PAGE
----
Janina Neufeld

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In synesthesia, certain stimuli to one sensory modality lead to sensory perception in another unstimulated modality. In addition to other models, a two-stage model is discussed to explain this phenomenon, which combines two previously formulated hypotheses regarding synesthesia: direct cross-activation and hyperbinding. The direct cross-activation model(More)
There is increasing evidence from case reports that synesthesia is more common in individuals with autism spectrum conditions (ASC). Further, genes related to synesthesia have also been found to be linked to ASC and, similar to synaesthetes, individuals with ASC show altered brain connectivity and unusual brain activation during sensory processing. However,(More)
It has been suggested that synaesthesia is the result of a hyper-sensitive multimodal binding-mechanism. To address the question whether multi-modal integration is altered in synaesthetes in general, grapheme-colour and auditory-visual synaesthetes were studied using the double-flash illusion. This illusion is induced by a single light flash presented(More)
In auditory-visual synaesthesia, all kinds of sound can induce additional visual experiences. To identify the brain regions mainly involved in this form of synaesthesia, functional magnetic resonance imaging (fMRI) has been used during non-linguistic sound perception (chords and pure tones) in synaesthetes and non-synaesthetes. Synaesthetes showed increased(More)
Color percept induction in synaesthetes by hearing words was previously shown to involve activation of visual and specifically color processing cortex areas. While this provides a rationale for the origin of the anomalous color percept the question of mechanism of this crossmodal activation remains unclear. We pursued this question with fMRI in color(More)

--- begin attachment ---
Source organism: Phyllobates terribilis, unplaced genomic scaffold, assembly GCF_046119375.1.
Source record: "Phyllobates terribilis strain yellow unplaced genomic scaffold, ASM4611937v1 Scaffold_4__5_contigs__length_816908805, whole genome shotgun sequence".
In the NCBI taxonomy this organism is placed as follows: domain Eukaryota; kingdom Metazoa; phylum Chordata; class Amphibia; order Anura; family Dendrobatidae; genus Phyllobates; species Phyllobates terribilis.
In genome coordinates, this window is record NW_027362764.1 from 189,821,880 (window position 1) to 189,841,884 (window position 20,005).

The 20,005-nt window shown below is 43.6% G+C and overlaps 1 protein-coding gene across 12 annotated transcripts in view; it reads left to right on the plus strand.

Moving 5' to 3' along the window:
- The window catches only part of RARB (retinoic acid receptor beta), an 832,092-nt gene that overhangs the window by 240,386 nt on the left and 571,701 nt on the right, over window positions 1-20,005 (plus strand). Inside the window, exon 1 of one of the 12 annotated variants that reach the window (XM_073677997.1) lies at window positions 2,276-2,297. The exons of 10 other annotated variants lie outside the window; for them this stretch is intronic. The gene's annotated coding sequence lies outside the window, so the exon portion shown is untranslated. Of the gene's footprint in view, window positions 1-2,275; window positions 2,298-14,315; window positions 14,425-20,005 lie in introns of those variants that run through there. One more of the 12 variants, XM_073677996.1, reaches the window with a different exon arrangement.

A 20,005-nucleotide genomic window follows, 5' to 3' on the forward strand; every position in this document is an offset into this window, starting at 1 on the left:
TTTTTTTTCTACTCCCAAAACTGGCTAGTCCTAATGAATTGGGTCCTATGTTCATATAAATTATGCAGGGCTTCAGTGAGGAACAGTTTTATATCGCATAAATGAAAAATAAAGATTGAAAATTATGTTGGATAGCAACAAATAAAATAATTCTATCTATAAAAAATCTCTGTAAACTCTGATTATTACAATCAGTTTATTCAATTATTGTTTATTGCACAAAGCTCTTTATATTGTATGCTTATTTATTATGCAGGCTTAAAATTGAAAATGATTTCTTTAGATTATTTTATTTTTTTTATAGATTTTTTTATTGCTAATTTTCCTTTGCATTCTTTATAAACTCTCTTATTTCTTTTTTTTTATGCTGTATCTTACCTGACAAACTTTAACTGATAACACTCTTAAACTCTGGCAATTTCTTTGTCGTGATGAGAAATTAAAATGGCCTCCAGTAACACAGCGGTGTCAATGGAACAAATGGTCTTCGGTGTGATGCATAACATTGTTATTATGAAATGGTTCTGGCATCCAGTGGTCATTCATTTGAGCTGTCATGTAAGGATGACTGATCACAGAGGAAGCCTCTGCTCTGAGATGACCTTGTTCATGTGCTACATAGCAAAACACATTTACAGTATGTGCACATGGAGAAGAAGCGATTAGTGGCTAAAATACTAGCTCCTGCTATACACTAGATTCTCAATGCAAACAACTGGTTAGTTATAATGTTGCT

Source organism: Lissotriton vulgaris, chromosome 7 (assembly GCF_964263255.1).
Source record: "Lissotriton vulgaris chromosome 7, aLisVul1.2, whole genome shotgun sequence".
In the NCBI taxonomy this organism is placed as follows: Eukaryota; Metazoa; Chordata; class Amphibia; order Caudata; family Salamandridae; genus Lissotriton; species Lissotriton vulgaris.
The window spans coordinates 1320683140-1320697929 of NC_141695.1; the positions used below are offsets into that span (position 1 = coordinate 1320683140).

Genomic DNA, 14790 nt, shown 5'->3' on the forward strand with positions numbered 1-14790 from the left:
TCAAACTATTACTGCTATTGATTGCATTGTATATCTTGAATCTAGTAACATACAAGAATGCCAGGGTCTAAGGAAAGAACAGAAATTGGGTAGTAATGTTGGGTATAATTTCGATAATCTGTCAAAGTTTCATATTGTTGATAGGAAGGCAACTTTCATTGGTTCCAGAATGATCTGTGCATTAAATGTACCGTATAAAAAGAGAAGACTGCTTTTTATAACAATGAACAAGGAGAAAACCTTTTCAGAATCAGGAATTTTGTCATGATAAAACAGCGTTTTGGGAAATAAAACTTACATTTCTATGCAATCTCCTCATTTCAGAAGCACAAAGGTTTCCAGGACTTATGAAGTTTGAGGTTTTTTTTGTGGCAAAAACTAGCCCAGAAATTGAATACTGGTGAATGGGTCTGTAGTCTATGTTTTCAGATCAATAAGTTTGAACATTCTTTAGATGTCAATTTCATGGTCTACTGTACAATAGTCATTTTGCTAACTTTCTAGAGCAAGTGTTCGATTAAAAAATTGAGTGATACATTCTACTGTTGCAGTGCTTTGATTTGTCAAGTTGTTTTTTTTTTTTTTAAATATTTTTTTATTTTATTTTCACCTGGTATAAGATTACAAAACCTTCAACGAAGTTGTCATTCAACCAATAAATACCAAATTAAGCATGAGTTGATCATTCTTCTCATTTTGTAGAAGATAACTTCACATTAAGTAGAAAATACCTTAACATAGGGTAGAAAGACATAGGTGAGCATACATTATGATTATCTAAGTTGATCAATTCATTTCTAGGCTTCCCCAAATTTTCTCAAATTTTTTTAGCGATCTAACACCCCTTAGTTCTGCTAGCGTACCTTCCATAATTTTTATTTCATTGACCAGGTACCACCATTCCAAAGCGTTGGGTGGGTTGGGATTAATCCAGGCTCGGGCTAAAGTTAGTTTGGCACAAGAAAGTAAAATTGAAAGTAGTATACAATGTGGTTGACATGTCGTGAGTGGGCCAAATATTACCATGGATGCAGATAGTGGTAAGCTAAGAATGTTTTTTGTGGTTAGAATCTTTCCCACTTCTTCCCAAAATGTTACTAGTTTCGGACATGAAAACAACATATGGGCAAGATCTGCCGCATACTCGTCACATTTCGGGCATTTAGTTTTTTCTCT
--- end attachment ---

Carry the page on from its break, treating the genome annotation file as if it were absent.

Still little is known about naturally occurring synaptogenesis in the adult neocortex and related impacts of epigenetic influences. We therefore investigated (pre)synaptic plasticity in various cortices of adult rodents, visualized by secondary lysosome accumulations (LA) in remodeling axon terminals. Twenty-two male gerbils from either enriched (ER) or(More)
Grapheme-color synesthesia is a condition in which letters are perceived with an additional color dimension. To identify brain regions involved in this type of synesthesia and to analyze functional connectivity of these areas, 18 grapheme-color synesthetes and 18 matched controls were stimulated with letters and pseudo-letters presented in black and color(More)
Membrane-interactive phospholipids (PLs), previously evaluated for activity against HIV-1 in vitro, are known to affect late steps in viral replication. Studies were done to determine the effects of PL analogs on post-translational processing of HIV-1 proteins, binding of viral surface gp160/gp120 to CD4 receptor, and HIV-1-induced cell fusion. Results of(More)
Despite some principal similarities, there is no systematic comparison between the different types of synesthesia (genuine, acquired and drug-induced). This comprehensive review compares the three principal types of synesthesia and focuses on their phenomenological features and their relation to different etiological models. Implications of this comparison(More)
Recent research suggests synesthesia as a result of a hypersensitive multimodal binding mechanism. To address the question whether multimodal integration is altered in synesthetes in general, grapheme-colour and auditory-visual synesthetes were investigated using speech-related stimulation in two behavioural experiments. First, we used the McGurk illusion(More)